I see India becoming stronger and more dynamic with increasing federalism. Smaller states with more cohesive and engaged electorates tend to have governments that are more responsive and focused on delivery. This is not peculiar to India. People everywhere have begun to demand governance and punish governments that don't deliver. Islamist governments that came to power in the wake of the Arab Spring are discovering to their cost that ideology may win elections but does not guarantee lasting power. The people of Tunisia, Libya and Egypt have signalled strongly to their rulers that what they want is good governance, and Islamic ideology is not an acceptable substitute. In India too, the worm has turned. Electorates are no longer docile and can no longer be taken for granted by the elected.

This is why I believe India will inexorably turn to free-market capitalism. It cannot but. States are going to be competing ferociously with each other to attract foreign investment and talent. Their people will demand higher living standards and punish governments that don't deliver. How else can state governments meet such rising expectations? Heavy inflows of investment will be required, and governments will have to work very hard to attract such investment. Providing an environment that is friendly to business will be imperative, because corporations looking to invest in India can shop around looking for the state offering the most favourable terms. [An early foretaste of this inter-state competition was provided when homegrown corporation Tata Motors shifted from an unfriendly West Bengal to a welcoming Gujarat to establish a factory for the world's cheapest car, the Tata Nano.]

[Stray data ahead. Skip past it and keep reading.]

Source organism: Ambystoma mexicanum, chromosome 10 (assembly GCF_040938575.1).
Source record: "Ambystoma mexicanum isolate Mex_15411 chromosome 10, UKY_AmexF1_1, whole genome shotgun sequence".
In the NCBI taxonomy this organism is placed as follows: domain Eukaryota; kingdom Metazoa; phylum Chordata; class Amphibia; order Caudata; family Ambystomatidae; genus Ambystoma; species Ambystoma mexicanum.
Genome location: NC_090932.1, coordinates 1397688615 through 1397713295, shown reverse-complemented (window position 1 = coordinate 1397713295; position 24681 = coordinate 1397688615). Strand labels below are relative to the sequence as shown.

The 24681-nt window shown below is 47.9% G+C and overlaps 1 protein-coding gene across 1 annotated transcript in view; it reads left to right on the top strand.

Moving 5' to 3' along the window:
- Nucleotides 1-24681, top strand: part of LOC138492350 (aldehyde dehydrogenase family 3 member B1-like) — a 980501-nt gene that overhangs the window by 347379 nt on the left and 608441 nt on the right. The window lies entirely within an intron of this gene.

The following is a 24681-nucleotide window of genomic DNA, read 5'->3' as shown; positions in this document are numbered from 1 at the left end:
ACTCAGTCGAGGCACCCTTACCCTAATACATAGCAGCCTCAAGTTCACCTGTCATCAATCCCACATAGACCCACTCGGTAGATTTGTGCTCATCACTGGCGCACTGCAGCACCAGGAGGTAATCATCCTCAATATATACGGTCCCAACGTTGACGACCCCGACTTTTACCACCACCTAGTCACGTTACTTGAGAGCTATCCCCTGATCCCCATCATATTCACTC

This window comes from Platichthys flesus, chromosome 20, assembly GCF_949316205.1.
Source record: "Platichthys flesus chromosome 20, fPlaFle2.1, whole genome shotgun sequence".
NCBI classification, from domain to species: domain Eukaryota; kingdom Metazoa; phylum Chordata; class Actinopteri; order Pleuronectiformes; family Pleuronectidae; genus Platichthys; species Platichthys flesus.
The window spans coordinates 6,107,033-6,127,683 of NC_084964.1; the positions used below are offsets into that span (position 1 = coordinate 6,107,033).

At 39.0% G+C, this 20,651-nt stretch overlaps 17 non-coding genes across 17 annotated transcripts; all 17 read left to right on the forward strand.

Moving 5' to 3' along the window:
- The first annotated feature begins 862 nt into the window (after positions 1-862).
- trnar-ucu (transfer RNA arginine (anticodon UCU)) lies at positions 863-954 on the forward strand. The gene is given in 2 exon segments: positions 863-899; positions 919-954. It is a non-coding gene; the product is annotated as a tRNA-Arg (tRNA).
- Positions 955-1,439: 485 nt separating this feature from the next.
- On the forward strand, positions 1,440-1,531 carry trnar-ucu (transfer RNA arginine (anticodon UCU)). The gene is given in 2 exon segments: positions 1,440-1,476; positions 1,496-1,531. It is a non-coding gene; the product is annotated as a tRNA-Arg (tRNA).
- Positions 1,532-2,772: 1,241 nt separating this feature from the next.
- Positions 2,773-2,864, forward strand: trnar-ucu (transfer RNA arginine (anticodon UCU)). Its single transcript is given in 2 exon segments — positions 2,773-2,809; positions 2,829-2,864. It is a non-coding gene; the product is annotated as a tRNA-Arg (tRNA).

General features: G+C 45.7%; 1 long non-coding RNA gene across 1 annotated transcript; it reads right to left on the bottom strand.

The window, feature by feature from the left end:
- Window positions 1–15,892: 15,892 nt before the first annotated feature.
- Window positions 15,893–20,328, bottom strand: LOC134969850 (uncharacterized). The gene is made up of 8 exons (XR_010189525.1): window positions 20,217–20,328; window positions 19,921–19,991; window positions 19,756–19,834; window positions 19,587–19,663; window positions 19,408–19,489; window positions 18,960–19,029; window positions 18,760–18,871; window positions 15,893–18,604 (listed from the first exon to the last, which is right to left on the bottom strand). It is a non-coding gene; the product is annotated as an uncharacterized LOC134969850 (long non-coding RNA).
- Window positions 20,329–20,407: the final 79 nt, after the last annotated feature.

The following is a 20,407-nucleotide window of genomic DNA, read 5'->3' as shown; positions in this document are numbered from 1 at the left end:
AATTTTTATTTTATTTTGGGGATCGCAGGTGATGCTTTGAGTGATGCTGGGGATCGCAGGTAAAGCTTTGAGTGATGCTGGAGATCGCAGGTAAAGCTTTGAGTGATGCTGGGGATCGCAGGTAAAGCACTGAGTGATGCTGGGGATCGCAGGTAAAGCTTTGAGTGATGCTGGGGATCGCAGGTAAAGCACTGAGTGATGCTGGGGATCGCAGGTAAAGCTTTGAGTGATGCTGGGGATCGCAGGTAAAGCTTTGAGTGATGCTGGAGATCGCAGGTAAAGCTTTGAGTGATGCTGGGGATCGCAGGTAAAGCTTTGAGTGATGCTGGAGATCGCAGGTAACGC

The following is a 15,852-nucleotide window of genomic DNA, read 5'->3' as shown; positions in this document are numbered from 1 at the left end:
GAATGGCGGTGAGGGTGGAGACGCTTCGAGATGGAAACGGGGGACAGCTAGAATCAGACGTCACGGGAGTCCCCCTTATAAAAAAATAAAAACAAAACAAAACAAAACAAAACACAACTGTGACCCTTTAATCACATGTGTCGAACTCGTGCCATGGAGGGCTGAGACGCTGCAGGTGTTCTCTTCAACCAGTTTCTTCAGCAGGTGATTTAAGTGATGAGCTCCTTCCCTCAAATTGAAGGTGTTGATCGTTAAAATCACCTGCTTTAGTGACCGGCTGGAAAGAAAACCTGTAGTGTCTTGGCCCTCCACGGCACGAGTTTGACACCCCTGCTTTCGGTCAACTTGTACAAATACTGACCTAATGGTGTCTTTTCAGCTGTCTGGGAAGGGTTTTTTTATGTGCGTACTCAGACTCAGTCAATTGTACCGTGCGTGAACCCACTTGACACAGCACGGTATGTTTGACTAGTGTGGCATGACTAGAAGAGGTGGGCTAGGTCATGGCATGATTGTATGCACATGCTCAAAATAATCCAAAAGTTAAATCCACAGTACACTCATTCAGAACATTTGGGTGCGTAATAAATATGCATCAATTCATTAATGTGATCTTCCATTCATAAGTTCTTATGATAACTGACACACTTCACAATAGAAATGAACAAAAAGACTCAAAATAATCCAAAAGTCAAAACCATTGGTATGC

I also foresee radical changes to Indian labour law. I have long believed that a "hire and fire" environment, rather paradoxically, offers the best protection to workers by enabling a dynamic job market with plenty of opportunities, because employers don't hesitate to hire when they know they can shed staff at short notice. Labour "protection" laws have in fact stifled economies and reduced employment opportunities where they have been strongest (e.g., the long communist-dominated Kerala and West Bengal).

In sum, while I share my friend's dream for India to become a free-market economy, I do not believe this can only be achieved by one person, much less that that person is Mr Narendra Modi. I am confident that the vehicle for India's progress is India itself.